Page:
The humanist movement aimed to rekindle interest in ancient models and traditions, with a renewed focus on ancient literature as a critical humanistic feature. Marulić’s work is a testament to this renewed interest in classical literature, as evidenced by his extensive corpus of Latin writings, written in the language of the learned humanists of his time. His literary contributions demonstrate the profound influence of humanism on his creative output, as well as his status as a pivotal figure in the Croatian literary tradition (Tomasović & Novaković, 1994).


Figure 2: Adoration of the Magi (Masaccio, 1425-28)

The genre of epic poetry was highly esteemed and widely read, especially because it addressed topics of crucial importance to a nation’s existence. In Croatian literature, the epic genre emerged only during the humanist period, in the second half of the 15th century, and it continued to thrive throughout the 16th century. Croatian epic poetry developed under the influence of ancient Greek and Roman literature, Latinism, and humanist trends, mainly transmitted through Italy. According to Fališevac, a Croatian literary historian, the following subtypes of epic poetry took shape in Croatian literature during the humanist and Renaissance periods: mythological epic, biblical-religious epic, allegorical epic, and historical epic. The biblical-religious epic, which conforms to the poetic conventions of the Virgilian epic but is infused with a Christian religious spirit, is identified as the dominant subtype. This is precisely the genre of Judita, the first classical epic in the Croatian language, which, given the social and political context of the time, attained the status of a national epic (Fališevac, 1997).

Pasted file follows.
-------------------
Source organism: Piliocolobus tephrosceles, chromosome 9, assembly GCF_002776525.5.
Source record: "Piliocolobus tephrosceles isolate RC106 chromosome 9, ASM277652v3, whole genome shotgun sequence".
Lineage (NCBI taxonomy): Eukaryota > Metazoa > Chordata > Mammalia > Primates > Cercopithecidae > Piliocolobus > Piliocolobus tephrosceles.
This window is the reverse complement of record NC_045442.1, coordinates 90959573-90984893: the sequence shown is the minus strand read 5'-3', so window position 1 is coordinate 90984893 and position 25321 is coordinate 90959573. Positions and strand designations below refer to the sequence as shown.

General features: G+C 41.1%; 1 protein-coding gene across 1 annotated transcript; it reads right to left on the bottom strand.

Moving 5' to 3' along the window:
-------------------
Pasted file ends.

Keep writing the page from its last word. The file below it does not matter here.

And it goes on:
Myths are narratives used to account for obscure events from humanity’s remote and inscrutable past. Generally, myths contrast with historical facts, transcending the limits of possibility and explaining historical gaps. When we allude to myths and mythology, our initial thought is typical of the Greek Olympus, often equated with paganism, considered the antithesis of the Christian religion (Smith et al., 1999). Allusions and motifs from classical mythology serve as an essential component of Marulić’s expression and perspective. The return to archaic models does not preclude the production of religious-educational literature that draws inspiration from the Bible. Marulić demonstrates his talent for embellishing his religious-educational works with humanistic elements, effectively rendering them more accessible to a broad audience.

It is natural to question what relevance this has for Marulić, celebrated as a Christian moralist, and for his literary production, which constitutes a biblical adaptation. However, by examining the story of Judith, focusing on the antiquity and mythology aspects, Marulić gracefully and effectively incorporates ancient traditions and mythology into his work, and in so doing, successfully amalgamates the humanist creator with Christian moraliser within his character (Tomasović, 1999).


Figure 3: The Assembly of Gods around Jupiter’s Throne (Romano, 1532-34)